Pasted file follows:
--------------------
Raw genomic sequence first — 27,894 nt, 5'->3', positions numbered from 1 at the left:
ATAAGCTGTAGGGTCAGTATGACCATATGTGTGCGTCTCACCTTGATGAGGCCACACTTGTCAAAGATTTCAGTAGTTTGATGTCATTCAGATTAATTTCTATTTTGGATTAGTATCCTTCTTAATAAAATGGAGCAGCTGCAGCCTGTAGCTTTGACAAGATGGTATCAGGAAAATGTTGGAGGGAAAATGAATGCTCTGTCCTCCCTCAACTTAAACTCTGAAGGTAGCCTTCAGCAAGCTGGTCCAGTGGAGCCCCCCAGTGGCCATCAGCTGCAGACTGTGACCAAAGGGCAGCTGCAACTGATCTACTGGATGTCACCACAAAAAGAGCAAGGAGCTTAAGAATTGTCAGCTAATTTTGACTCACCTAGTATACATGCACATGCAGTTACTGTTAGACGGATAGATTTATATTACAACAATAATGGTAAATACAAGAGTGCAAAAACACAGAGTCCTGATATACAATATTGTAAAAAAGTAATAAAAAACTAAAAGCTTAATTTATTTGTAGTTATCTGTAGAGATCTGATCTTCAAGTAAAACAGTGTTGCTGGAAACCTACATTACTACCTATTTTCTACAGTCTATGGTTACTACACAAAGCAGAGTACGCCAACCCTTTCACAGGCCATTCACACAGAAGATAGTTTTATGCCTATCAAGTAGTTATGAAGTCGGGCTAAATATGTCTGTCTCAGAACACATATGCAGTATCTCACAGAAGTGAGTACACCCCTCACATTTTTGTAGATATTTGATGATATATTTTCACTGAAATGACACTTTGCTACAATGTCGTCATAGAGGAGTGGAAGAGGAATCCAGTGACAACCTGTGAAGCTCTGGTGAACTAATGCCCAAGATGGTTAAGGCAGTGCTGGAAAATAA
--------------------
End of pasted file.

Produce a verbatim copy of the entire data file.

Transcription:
Raw genomic sequence first — 27,894 nt, 5'->3', positions numbered from 1 at the left:
ATAAGCTGTAGGGTCAGTATGACCATATGTGTGCGTCTCACCTTGATGAGGCCACACTTGTCAAAGATTTCAGTAGTTTGATGTCATTCAGATTAATTTCTATTTTGGATTAGTATCCTTCTTAATAAAATGGAGCAGCTGCAGCCTGTAGCTTTGACAAGATGGTATCAGGAAAATGTTGGAGGGAAAATGAATGCTCTGTCCTCCCTCAACTTAAACTCTGAAGGTAGCCTTCAGCAAGCTGGTCCAGTGGAGCCCCCCAGTGGCCATCAGCTGCAGACTGTGACCAAAGGGCAGCTGCAACTGATCTACTGGATGTCACCACAAAAAGAGCAAGGAGCTTAAGAATTGTCAGCTAATTTTGACTCACCTAGTATACATGCACATGCAGTTACTGTTAGACGGATAGATTTATATTACAACAATAATGGTAAATACAAGAGTGCAAAAACACAGAGTCCTGATATACAATATTGTAAAAAAGTAATAAAAAACTAAAAGCTTAATTTATTTGTAGTTATCTGTAGAGATCTGATCTTCAAGTAAAACAGTGTTGCTGGAAACCTACATTACTACCTATTTTCTACAGTCTATGGTTACTACACAAAGCAGAGTACGCCAACCCTTTCACAGGCCATTCACACAGAAGATAGTTTTATGCCTATCAAGTAGTTATGAAGTCGGGCTAAATATGTCTGTCTCAGAACACATATGCAGTATCTCACAGAAGTGAGTACACCCCTCACATTTTTGTAGATATTTGATGATATATTTTCACTGAAATGACACTTTGCTACAATGTCGTCATAGAGGAGTGGAAGAGGAATCCAGTGACAACCTGTGAAGCTCTGGTGAACTAATGCCCAAGATGGTTAAGGCAGTGCTGGAAAATAA